This is more for my own interest but I’d like to know more about how TCM works with the contemporary medical system/philosophy? Or if it doesn’t, why so?
Fundamentally, they are two different systems of medicine both with the same goal; to achieve the best possible outcomes for patients whilst doing no harm. This doesn’t mean they can’t work side by side. The human body is the most complex organism a practitioner can work with, therefore sometimes medicine works, and unfortunately sometimes it doesn’t.
I don’t believe any one particular system of medicine can lay claim to having all the answers to all conditions. There are limitations to both. However, by using the strengths of both paradigms: modern medicine’s ability to treat infectious diseases, trauma, its life saving surgical procedures and diagnostic imaging, and TCM’s ability to promote health and vitality, and prevent disease, I believe a balance can be achieved.
There is space for both disciplines to work alongside each other successfully. I often refer my patients to their GP when I feel their condition requires a different investigation or intervention, and regularly receive patient referrals from GPs myself.
Moving past medical chat, if you weren’t a Chinese Medicine doctor what would you be doing?
I have not often divulged to many people, but I have always held a little desire to perform stand up comedy. Not because I believe I am particularly funny, but I have known many performing artists in my life and always had a strong admiration for anyone who has the fortitude to stand up in front of large groups of people and feel comfortable putting on a show. I love going to live performances and feeling a sense of presence, a kind of here and now Zen-like moment.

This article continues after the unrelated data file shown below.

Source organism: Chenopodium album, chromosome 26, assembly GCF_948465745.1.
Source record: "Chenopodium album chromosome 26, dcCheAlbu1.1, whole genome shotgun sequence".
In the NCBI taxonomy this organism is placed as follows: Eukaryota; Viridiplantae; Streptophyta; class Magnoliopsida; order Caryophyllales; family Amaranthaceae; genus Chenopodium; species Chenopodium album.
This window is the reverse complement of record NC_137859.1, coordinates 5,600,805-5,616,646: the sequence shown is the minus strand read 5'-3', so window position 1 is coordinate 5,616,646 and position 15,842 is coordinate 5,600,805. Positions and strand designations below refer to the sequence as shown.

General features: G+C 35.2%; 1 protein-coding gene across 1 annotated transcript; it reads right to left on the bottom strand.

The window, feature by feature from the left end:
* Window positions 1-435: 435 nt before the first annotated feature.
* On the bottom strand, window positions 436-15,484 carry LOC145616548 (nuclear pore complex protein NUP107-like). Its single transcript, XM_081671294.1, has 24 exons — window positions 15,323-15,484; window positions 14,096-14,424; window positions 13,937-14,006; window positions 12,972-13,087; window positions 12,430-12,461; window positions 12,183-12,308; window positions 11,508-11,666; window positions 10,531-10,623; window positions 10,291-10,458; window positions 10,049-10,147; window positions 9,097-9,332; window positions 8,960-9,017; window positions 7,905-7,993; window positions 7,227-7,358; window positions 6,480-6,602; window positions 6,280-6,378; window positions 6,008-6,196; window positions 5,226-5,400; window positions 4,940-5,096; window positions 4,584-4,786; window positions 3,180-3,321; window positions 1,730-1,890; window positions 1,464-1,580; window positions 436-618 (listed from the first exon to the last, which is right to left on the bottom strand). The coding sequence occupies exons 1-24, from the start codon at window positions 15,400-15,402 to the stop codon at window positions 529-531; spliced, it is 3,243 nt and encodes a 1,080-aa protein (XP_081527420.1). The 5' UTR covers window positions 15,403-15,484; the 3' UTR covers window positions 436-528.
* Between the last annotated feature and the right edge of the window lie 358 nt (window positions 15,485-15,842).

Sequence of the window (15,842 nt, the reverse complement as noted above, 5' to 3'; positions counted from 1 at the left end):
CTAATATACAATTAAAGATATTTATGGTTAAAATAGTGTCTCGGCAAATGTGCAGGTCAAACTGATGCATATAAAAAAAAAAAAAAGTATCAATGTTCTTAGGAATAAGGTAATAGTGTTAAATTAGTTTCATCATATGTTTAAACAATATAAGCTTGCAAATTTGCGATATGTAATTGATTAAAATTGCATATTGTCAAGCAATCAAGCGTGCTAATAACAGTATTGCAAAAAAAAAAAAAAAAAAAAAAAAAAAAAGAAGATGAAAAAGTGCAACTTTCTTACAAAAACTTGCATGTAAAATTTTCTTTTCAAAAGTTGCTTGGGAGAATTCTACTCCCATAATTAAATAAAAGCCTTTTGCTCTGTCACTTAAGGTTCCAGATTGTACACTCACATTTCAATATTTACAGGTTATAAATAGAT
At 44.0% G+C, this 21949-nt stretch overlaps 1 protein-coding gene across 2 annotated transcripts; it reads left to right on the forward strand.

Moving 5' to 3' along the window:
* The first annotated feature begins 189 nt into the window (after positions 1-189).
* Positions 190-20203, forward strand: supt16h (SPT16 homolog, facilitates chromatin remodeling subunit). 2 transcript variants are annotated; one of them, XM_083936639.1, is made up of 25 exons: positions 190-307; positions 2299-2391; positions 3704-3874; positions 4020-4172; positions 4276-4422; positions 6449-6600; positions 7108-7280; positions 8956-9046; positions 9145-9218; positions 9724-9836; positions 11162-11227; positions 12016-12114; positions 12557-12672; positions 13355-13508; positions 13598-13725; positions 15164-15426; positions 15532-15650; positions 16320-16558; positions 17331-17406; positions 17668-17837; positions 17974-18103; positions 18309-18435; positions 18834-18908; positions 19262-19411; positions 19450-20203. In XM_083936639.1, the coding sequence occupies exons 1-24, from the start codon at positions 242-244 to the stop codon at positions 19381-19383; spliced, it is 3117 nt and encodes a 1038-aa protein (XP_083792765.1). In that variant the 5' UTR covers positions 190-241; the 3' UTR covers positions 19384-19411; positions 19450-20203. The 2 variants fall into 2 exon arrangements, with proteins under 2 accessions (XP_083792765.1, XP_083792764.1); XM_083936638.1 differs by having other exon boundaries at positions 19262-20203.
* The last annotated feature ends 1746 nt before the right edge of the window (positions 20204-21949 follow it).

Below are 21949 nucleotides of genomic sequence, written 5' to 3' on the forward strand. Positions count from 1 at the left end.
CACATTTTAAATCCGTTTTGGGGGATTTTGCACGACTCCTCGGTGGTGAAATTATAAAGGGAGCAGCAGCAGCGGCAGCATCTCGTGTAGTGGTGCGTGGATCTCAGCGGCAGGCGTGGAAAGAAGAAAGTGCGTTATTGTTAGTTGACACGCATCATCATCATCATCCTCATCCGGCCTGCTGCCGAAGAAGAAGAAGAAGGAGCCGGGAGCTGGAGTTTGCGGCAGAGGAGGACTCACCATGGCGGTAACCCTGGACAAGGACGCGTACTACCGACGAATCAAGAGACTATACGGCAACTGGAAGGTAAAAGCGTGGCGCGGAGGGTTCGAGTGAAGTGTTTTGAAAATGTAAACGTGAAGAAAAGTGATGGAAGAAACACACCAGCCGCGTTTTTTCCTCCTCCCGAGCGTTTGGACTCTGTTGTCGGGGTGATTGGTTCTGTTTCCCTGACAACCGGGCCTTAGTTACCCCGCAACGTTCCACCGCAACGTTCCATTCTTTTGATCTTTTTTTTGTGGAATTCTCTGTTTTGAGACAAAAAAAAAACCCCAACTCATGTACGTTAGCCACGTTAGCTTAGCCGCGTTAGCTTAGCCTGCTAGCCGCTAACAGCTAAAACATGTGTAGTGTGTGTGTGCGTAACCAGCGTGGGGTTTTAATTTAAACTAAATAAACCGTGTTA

Either that or music. I have played guitar for more than 30 years and have still never played in a serious band. I think I have always used my music for my own type of meditation. So who knows, if I hadn’t devoted my life to TCM I may just be on a world tour now.
I love knowing the inspirations that people draw on. Do you have any academic/arts/film/authors/family members that are your heroes?
It seems strange being in my forties and never once having said this before, but my parents have always inspired me. My father is a self taught man. He has the mind and logic of an engineer and the craftsmanship of any trade he puts his mind too. He has never worked in either profession but he has always had a curious mind. He fixes anything that breaks and if he can’t, he builds something new that will do the job. He taught me some of these skills which have helped me many times in my life.
My mother inspires me as she has never stops seeking to learn new things. She has never been afraid or felt too old to try something different. She changed careers so many times in her life, always learning a new skill, and always making new friends along the way. The one constant with her life is that she is always working with animals, caring for them, rehabilitating them and mostly playing with them. It is from her that I first learnt about empathy, health and vitality.
The one “famous” person I have always admired would have to be Sir David Attenborough. The places that man has travelled, the animals he has encountered, and the work he has done to expose and educate the population to workings of this amazing ball we all live on, is admirable to say the least.
To finish off with, could you give us some generalised health tips that most of us could follow?
My top 5:
1/ Eat well. What goes in your mouth becomes you. Your mouth is not a rubbish bin.
2/ Exercise. Move your body gently and regularly. That’s all it needs.
3/ Sleep. Never underestimate the healing power of a deep, long sleep.
4/ All things in moderation. TCM doesn’t believe something is bad or good, only if it is bad or good for you. Which leads me to my next piece of advice-
5/ Listen to your body. If it hurts, stop. If it bloats you, don’t eat it. If it exhausts you, rest.
"Our prime purpose in life is to help others. And if you can't help them, at least don't hurt them."
- Dalai Lama